THE first day after we arrived in Los Angeles, I was at the beach in Sta. Monica, trying to convince myself that I finally made it to America. While enjoying the moment, feeling the cool and salty air, a busker started to play jazz music with his saxophone. As his music filled the air, a guy spontaneously glided to the center, and gracefully danced with the music. My heart fell in love again, and I didn’t hesitate to give my husband a kiss in public. Such beautiful moment of spontaneity that I wished I could freeze for everyone to experience! “Why can’t everyday be like this?” My romantic side wondered.
Sometimes in life, we react at the spur of the moment, and, for a moment, we wander from reality. Sometimes, too, we make decisions based on how we feel at that moment.
When my family moved to Bukidnon, I fell in love with the mountains and the green sceneries around. “I can live here forever!” I said to myself. Then I started dreaming of settling down and buying a field to farm. That was only last year. Now, I’m beginning to think of claiming my city life back!
Fickle our human heart can be, it’s our proof of being alive. We respond and react spontaneously, but we can also do that intelligently. I learned from elementary that that ability separates us from animals. We can have self-control and train our heart how to be still but not stoic, spontaneous but not carefree.
Few days ago, my husband and I gathered our children for a family meeting to update everyone with news related to the pandemic and the possible scenarios that could happen to our family. We cannot be only overwhelmed with news about the deaths of friends and people we know. Though we pray and make effort for every family member to be safe by following health and safety protocols, we also need to anticipate our response to different possible worse scenarios. We cannot just spontaneously react or rely on our instinct. We can plan intelligently and wisely. So, we agreed on which room to use when one member is infected. We also agreed on strengthening our prevention measures. One daughter already started to get emotional when my husband asked, “what if there’s a casualty among us?” Much as we wanted our family meetings to be fun and full of positive talks, we also need to face the hard part of life. And we need to help train the hearts of our children (ours included) to not just spontaneously react but to intelligently respond. “Easier said,” one may say. But I would also say “harder if unplanned.”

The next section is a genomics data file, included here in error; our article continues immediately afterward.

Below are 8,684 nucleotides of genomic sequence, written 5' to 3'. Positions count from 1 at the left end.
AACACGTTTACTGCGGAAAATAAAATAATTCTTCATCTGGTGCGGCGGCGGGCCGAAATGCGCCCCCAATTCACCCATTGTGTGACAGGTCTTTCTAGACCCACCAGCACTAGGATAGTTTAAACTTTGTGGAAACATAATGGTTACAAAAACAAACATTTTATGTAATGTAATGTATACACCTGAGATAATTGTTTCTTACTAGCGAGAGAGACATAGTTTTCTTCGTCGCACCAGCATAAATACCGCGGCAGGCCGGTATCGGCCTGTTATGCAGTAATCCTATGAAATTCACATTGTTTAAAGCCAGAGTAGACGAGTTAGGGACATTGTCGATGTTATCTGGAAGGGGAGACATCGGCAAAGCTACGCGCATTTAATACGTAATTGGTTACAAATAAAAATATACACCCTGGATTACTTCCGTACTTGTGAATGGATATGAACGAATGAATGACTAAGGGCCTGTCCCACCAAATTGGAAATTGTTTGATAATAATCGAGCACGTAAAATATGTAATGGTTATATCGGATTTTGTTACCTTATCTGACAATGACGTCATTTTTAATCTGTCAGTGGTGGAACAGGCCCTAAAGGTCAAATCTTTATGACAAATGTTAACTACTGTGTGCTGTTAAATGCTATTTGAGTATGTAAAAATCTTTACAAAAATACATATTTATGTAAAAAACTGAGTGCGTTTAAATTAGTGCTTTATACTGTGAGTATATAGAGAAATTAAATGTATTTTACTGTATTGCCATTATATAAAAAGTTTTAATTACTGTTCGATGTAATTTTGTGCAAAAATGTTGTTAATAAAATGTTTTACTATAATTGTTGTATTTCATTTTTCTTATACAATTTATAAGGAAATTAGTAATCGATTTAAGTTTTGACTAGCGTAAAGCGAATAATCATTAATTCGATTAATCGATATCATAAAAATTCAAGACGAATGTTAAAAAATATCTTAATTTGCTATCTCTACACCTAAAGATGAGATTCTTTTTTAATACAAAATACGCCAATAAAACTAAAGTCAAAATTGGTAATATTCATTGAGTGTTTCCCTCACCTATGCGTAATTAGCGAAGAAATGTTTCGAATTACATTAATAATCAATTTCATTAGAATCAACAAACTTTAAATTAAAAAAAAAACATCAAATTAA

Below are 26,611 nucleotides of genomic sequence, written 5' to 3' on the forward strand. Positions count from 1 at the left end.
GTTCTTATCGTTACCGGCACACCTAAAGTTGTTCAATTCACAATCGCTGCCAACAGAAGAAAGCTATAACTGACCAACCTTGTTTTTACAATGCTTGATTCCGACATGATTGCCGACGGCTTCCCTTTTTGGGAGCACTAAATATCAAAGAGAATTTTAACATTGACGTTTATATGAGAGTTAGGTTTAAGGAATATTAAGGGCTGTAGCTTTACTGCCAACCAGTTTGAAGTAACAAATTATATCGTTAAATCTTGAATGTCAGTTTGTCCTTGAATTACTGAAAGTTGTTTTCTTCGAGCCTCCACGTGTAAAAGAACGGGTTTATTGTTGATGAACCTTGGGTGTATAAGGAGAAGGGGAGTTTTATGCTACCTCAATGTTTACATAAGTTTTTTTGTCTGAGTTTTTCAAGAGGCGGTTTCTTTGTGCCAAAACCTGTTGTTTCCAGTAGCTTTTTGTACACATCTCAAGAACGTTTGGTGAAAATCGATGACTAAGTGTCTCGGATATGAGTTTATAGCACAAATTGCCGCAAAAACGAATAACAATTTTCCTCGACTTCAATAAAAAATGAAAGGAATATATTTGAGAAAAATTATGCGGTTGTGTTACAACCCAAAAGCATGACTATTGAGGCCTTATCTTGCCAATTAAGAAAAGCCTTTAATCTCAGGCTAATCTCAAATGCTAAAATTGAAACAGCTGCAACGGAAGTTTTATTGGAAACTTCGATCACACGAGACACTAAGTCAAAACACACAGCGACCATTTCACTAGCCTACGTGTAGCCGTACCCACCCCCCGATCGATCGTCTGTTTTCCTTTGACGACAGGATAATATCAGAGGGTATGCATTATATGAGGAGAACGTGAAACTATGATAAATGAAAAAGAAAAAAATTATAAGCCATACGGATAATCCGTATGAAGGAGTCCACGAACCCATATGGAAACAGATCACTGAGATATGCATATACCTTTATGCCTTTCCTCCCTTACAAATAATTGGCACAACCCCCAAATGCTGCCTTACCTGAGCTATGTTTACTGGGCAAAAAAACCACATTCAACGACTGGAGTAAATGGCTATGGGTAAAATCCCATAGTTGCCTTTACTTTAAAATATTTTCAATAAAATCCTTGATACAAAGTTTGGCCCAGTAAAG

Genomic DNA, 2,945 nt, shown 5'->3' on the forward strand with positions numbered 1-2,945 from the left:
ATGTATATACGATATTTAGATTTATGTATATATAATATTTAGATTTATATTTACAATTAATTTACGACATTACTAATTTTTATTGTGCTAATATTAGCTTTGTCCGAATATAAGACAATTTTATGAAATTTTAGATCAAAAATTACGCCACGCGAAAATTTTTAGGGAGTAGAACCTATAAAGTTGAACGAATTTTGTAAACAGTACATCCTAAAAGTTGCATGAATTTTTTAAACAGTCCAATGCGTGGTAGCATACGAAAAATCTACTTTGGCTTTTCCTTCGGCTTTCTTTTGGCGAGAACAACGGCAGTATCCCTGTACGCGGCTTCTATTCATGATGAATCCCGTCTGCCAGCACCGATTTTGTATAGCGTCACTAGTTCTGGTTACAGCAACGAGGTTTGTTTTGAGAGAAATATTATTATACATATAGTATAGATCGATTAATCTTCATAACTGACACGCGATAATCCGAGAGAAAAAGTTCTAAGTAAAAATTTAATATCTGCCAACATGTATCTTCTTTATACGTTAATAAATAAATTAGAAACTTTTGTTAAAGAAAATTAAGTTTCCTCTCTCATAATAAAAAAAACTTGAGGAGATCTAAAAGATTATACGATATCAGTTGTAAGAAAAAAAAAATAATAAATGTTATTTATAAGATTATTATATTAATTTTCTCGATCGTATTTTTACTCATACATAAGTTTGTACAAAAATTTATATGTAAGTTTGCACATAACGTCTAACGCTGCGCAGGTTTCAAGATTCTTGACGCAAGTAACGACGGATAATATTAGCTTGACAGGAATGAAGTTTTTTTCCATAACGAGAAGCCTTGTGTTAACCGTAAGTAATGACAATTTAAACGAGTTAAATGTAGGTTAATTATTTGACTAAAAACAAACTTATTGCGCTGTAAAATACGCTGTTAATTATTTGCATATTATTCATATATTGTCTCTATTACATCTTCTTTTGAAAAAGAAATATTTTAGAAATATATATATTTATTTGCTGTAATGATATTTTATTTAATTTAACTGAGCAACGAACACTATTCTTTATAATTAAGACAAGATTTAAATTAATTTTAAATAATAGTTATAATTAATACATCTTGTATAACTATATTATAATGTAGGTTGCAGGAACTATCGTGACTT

Last night, one of my students sent an excuse letter. Her grandfather died of Covid while under her care. She wrote, “Ma’am, I’m still in shock. My family is grieving and now all of us are in quarantine.” With heavy heart, I replied, “Please take time to grieve. Catch up with class work when you are ready.” My student was excused to grieve but she also needs to bounce back to reality and face her school responsibilities.
Going back to that moment at the beach in Sta. Monica; I could only possibly freeze that in my mind and visualize myself daily enjoying the sea breeze, the buskers’ music, and the view of Beverly Hills from there because, in reality, I didn’t have the capacity to make that happen. That was only a quick side trip gifted to us by generous relatives. and I didn’t even have a cent to buy a souvenir. My heart can only wish and hope for beautiful things every day, but there is a bigger reality beyond our ability to control. We can but only choose our response.
How we wish this pandemic did not happen in our time. But we can only wish because it already did and it’s not over yet.
‘“I wish it need not have happened in my time,” said Frodo. “So do I,” said Gandalf, “and so do all who live to see such times. But that is not for them to decide. All we have to decide is what to do with the time that is given us.” (J.R.R. Tolkien, The Fellowship of the Ring)
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